INSIDER: I Love It Here

September 1, 2023

Parker Cannon, MBA Candidate

In today’s work environment, millennial and Generation Z employees are more likely to job hop than any other generations. High turnover rates mean that companies are losing out on valuable developed skills and retained knowledge. The Work Institutes 2020 Retention Report indicates that turnover increased 88% since 2010, and by 2023, more than one in three workers will voluntarily quit their job. Forbes estimates that replacing an employee can cost a firm 50% of an entry-level employee’s salary and 125% of a mid-level employee’s salary.

Stock Image of Cover Of the Book I Love It Here How Great Leaders Create Organizations Their People Love

In I Love it Here: How Great Leaders Create Organizations Their People Never Want to Leave, Clint Pulver leverages insights from his research program, Undercover Millennial, where interviewers posed as prospective hires and asked employees questions about job satisfaction. Pulver uses these insights to develop leadership principles that help create organizations that people “never want to leave.”   

THINK POINT #1: Creating Your Dream Team

Building a dedicated and engaged workforce facilitates success, and it all starts with hiring. Through research and observation of hiring processes, Pulver narrowed the keys to effective hiring practices to four basic principles.

  • 1. Hire the right person, not the convenient person.

It's common for hiring managers to get caught up in the rush to meet deadlines. This sometimes leads to firms hiring the first candidate rather than the best candidate. People are the foundation of the firm, so remember that the first interviewee may not be the candidate with the right experience, abilities, and attitude, but waiting on the right candidate will pay dividends in the long run.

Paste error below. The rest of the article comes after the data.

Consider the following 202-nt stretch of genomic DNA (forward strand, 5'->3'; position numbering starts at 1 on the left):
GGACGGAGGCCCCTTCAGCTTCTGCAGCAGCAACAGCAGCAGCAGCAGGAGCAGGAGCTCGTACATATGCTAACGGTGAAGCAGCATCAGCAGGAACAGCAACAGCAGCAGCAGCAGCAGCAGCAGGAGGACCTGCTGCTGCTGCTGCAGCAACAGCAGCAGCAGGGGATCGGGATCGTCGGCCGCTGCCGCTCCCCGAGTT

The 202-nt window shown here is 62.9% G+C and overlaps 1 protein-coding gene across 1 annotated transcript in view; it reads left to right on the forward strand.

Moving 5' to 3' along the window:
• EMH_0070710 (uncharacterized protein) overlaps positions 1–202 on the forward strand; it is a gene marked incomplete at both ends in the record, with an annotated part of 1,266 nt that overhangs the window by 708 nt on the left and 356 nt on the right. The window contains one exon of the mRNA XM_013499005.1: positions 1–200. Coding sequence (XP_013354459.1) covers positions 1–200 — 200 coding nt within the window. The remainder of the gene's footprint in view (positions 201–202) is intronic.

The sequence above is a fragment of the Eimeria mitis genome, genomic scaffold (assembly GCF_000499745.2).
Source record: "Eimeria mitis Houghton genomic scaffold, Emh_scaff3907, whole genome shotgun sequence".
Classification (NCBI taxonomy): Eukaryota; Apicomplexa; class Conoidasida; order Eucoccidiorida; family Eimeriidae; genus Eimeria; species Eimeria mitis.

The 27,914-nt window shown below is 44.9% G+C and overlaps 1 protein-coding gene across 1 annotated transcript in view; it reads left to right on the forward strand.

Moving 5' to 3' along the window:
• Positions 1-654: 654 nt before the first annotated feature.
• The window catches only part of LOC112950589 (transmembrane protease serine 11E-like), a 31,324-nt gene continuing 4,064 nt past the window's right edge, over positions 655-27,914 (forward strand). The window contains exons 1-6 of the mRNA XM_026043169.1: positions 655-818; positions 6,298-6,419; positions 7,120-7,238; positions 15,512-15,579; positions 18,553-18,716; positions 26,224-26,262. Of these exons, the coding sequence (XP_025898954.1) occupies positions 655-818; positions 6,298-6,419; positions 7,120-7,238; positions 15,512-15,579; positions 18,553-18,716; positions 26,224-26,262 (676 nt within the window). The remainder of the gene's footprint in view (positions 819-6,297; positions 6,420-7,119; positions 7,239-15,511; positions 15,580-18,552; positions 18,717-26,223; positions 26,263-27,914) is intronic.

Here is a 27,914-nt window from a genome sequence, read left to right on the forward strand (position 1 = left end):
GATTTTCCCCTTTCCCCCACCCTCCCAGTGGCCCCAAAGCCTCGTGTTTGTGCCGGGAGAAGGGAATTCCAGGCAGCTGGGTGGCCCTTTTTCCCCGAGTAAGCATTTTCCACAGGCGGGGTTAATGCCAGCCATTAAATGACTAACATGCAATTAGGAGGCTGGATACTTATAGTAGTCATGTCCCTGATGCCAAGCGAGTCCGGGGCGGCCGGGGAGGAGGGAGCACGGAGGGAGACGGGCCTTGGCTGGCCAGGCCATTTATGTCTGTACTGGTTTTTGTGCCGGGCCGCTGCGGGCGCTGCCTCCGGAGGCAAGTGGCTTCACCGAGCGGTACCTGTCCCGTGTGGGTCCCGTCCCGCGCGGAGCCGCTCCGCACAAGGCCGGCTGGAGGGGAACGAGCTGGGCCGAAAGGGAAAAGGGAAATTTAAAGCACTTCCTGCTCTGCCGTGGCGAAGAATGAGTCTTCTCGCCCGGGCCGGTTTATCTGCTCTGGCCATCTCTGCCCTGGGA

• 2. Hire internally if possible.

 Internal candidates have existing relationships within the organization and a grasp of the culture and workplace dynamics. This often gives internal candidates the the ability to step into a role with an advantage over any external candidate. More importantly, hiring internally promotes excitement for growth within the company and promotes engagement and loyalty.

  • 3. Hire for the ABCs: attitude, behavior, and character.

Hiring for the ABC qualities is, at the very least, as important as technical ability. Technical skills can often be taught, but character is much more difficult to mold. Often, resumes don’t effectively display these characteristics, which is why asking the right questions during interviews is imperative.

  • 4. Let your employees focus on what they do best.

If you want active engagement from an employee, set them up for success. This isn’t to say that firms shouldn’t challenge employees, but using one’s natural abilities will improve performance, increase engagement, and fuel development.

THINK POINT #2: Mentor Manager: Managing with Empathy and Expectations

Pulver identifies two factors as a common thread among successful managers in almost every organization: personal connection with employees and clear expectations set for employees. The level of connection is a result of consistent empathy, kindness, care, and trust displayed. In addition, employees value clear expectations and an understanding of the standards and outcomes for their roles. Some examples of what different displays of these factors may look like and lead to include:

  • Removed Manager (low expectations, low connection): The removed manager seems removed from the organization and view leadership as a burden. This results in employees feeling undervalued and often leads to employees searching for new employment.
  • Buddy Manager (low expectations, high connection): The buddy manager values approval and friendship more than leading and empowering employees to be better. This leadership style may result in employees taking advantage of relationship, leading to decreased productivity and lack of development.